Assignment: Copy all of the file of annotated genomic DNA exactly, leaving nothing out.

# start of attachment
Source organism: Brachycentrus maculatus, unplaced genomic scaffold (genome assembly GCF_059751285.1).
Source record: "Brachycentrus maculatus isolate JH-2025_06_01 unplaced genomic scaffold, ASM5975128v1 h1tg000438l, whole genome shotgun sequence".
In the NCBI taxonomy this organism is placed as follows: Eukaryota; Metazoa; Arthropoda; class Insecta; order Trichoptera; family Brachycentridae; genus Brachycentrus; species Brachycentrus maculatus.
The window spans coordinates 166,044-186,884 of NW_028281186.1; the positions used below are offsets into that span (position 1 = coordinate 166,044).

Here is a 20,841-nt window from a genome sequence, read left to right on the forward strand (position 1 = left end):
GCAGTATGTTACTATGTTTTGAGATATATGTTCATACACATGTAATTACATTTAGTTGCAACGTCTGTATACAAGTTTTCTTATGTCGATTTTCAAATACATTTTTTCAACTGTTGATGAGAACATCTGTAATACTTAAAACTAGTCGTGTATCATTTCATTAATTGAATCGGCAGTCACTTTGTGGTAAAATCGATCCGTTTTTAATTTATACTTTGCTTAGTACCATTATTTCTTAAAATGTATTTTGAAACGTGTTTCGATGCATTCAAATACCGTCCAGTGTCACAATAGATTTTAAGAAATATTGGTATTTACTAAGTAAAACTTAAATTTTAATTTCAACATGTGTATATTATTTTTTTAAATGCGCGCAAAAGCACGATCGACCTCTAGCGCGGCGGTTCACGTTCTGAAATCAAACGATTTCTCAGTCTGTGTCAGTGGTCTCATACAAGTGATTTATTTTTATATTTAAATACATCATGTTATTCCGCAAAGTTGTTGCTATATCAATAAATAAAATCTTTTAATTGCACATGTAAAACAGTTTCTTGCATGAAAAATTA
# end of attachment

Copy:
Source organism: Brachycentrus maculatus, unplaced genomic scaffold (genome assembly GCF_059751285.1).
Source record: "Brachycentrus maculatus isolate JH-2025_06_01 unplaced genomic scaffold, ASM5975128v1 h1tg000438l, whole genome shotgun sequence".
In the NCBI taxonomy this organism is placed as follows: Eukaryota; Metazoa; Arthropoda; class Insecta; order Trichoptera; family Brachycentridae; genus Brachycentrus; species Brachycentrus maculatus.
The window spans coordinates 166,044-186,884 of NW_028281186.1; the positions used below are offsets into that span (position 1 = coordinate 166,044).

Here is a 20,841-nt window from a genome sequence, read left to right on the forward strand (position 1 = left end):
GCAGTATGTTACTATGTTTTGAGATATATGTTCATACACATGTAATTACATTTAGTTGCAACGTCTGTATACAAGTTTTCTTATGTCGATTTTCAAATACATTTTTTCAACTGTTGATGAGAACATCTGTAATACTTAAAACTAGTCGTGTATCATTTCATTAATTGAATCGGCAGTCACTTTGTGGTAAAATCGATCCGTTTTTAATTTATACTTTGCTTAGTACCATTATTTCTTAAAATGTATTTTGAAACGTGTTTCGATGCATTCAAATACCGTCCAGTGTCACAATAGATTTTAAGAAATATTGGTATTTACTAAGTAAAACTTAAATTTTAATTTCAACATGTGTATATTATTTTTTTAAATGCGCGCAAAAGCACGATCGACCTCTAGCGCGGCGGTTCACGTTCTGAAATCAAACGATTTCTCAGTCTGTGTCAGTGGTCTCATACAAGTGATTTATTTTTATATTTAAATACATCATGTTATTCCGCAAAGTTGTTGCTATATCAATAAATAAAATCTTTTAATTGCACATGTAAAACAGTTTCTTGCATGAAAAATTA